The success of Windows Phone 8 is crucial to Microsoft, which has failed to make meaningful inroads with its redesigned mobile OS since its launch two years ago, says an industry consultant.
Mobile is Microsoft's weak spot as the company is both dominant in the PC market and a leading player in the connected TV market, according to Nick Dillon, senior analyst, devices & platforms at Ovum.
The IT research and consulting firm said that one of the main reasons Windows Phone has struggled is consumer acceptance.
While there is very little wrong with the software, its design is significantly different from the current status quo of the "grid of apps" user interface, and this change represents a perceived risk to potential customers.
However, in the last year Microsoft has built consumer familiarity with the new design by extending it to both its Xbox console and its PC and tablet operating system, Windows 8.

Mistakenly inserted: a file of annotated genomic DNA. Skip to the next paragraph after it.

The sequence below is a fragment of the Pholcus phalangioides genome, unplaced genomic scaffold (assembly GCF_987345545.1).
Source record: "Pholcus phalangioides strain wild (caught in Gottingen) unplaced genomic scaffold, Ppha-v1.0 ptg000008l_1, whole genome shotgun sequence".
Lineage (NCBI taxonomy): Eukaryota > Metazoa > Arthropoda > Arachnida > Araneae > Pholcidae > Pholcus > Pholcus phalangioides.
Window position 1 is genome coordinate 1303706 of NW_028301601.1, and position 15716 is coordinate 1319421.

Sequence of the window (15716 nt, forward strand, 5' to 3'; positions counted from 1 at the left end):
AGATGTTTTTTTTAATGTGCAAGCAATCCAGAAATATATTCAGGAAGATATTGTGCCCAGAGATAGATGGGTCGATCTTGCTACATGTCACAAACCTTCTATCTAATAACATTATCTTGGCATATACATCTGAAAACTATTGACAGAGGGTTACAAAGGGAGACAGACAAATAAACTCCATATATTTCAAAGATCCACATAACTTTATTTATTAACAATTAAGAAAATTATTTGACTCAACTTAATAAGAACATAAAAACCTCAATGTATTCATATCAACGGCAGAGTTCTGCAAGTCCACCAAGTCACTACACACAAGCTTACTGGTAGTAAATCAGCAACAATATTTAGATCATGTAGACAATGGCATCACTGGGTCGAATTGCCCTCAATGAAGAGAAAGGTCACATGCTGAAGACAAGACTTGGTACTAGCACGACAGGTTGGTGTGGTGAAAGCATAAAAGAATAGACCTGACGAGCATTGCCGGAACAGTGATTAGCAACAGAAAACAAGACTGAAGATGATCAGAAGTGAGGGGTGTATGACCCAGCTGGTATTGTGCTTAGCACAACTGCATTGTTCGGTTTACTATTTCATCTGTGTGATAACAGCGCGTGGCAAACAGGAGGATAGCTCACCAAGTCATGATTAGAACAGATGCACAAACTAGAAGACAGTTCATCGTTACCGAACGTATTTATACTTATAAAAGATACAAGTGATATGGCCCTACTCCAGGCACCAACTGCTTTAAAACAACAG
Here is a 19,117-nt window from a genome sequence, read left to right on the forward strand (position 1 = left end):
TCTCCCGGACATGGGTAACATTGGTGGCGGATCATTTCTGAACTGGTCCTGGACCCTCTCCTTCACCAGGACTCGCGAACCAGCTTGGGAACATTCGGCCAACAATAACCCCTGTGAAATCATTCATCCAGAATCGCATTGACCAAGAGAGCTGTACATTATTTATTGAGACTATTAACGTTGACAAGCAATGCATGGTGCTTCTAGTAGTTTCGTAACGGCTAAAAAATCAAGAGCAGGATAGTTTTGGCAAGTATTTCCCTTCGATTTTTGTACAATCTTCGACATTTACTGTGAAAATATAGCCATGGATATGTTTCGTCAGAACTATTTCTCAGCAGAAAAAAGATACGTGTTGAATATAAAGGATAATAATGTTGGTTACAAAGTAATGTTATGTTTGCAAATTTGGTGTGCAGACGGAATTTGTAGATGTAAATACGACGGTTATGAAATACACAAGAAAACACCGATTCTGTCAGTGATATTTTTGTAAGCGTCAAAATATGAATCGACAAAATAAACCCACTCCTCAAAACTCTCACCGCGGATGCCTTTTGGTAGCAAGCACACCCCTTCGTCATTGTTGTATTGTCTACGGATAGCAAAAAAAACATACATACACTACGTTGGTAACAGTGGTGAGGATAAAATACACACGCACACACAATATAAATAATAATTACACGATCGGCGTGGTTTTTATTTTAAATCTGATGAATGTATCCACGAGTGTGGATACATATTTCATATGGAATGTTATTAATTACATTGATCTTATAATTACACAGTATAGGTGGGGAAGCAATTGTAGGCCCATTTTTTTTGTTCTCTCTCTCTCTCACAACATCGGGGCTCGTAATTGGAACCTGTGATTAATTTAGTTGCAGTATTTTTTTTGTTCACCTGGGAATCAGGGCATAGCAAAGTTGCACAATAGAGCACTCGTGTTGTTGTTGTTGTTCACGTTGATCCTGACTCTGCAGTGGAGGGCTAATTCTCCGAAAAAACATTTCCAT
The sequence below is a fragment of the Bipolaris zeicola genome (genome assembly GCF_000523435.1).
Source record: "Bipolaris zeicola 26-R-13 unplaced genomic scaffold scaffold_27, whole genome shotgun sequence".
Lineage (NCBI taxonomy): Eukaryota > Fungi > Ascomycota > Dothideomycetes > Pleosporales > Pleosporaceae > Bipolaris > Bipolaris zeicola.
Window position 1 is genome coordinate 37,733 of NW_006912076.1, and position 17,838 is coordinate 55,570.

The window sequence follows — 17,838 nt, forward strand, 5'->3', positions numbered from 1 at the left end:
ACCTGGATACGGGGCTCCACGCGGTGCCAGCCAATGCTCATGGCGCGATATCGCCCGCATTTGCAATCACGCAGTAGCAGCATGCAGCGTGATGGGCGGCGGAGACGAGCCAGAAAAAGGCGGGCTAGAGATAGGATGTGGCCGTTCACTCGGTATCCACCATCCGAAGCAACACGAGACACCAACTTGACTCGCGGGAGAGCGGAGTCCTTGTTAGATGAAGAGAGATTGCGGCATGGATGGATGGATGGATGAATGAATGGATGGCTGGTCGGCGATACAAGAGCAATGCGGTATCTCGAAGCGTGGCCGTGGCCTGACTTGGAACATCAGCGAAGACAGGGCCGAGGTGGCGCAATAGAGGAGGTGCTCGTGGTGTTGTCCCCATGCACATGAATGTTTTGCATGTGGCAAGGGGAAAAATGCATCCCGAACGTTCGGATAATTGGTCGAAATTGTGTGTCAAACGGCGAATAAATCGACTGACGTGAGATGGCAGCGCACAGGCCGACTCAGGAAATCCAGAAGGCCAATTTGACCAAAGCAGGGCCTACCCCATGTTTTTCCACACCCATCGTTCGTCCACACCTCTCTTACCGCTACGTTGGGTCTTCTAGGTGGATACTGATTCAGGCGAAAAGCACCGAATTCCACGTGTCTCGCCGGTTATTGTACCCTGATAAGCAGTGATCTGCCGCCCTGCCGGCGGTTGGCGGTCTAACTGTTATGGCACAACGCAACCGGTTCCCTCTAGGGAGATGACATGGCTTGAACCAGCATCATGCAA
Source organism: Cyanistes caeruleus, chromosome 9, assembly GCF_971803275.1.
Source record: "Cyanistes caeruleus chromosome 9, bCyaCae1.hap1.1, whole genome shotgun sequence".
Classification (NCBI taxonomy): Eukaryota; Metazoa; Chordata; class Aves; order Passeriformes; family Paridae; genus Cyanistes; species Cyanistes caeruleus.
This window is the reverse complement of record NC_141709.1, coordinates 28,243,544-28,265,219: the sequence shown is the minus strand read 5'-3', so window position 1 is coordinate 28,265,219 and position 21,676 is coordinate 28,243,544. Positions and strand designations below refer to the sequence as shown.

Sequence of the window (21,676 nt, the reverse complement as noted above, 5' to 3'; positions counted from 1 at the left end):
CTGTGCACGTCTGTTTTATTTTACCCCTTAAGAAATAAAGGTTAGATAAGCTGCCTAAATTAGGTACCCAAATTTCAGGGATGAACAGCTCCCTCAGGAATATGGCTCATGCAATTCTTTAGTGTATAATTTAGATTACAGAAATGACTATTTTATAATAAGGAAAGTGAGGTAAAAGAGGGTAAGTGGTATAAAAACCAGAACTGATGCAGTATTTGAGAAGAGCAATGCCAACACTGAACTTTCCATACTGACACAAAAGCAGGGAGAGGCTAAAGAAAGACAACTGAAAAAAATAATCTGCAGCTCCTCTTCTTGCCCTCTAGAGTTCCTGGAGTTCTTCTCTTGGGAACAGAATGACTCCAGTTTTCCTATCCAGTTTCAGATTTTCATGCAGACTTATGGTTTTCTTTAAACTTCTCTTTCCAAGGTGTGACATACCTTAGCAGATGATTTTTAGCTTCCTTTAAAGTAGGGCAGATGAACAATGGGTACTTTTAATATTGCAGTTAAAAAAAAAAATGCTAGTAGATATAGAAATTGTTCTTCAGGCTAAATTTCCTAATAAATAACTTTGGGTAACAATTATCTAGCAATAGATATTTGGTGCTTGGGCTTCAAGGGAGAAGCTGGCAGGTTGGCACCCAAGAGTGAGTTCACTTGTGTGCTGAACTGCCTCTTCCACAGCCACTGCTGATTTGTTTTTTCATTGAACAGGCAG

Microsoft is reportedly spending US$1 billion on marketing Windows 8, which is expected to have knock-on benefits, generating greater interest in Windows Phone 8.
Another area in which Windows Phone has previously struggled is in sales and marketing support from operators, which have generally been lukewarm about the operating system, preferring the easier sell of iPhones and Androids.
Ovum has noted an increase in optimism and support for the platform from both vendors and mobile operators ahead of Windows Phone 8, which is generally driven by the belief that Microsoft's proposition is now both unified and complete.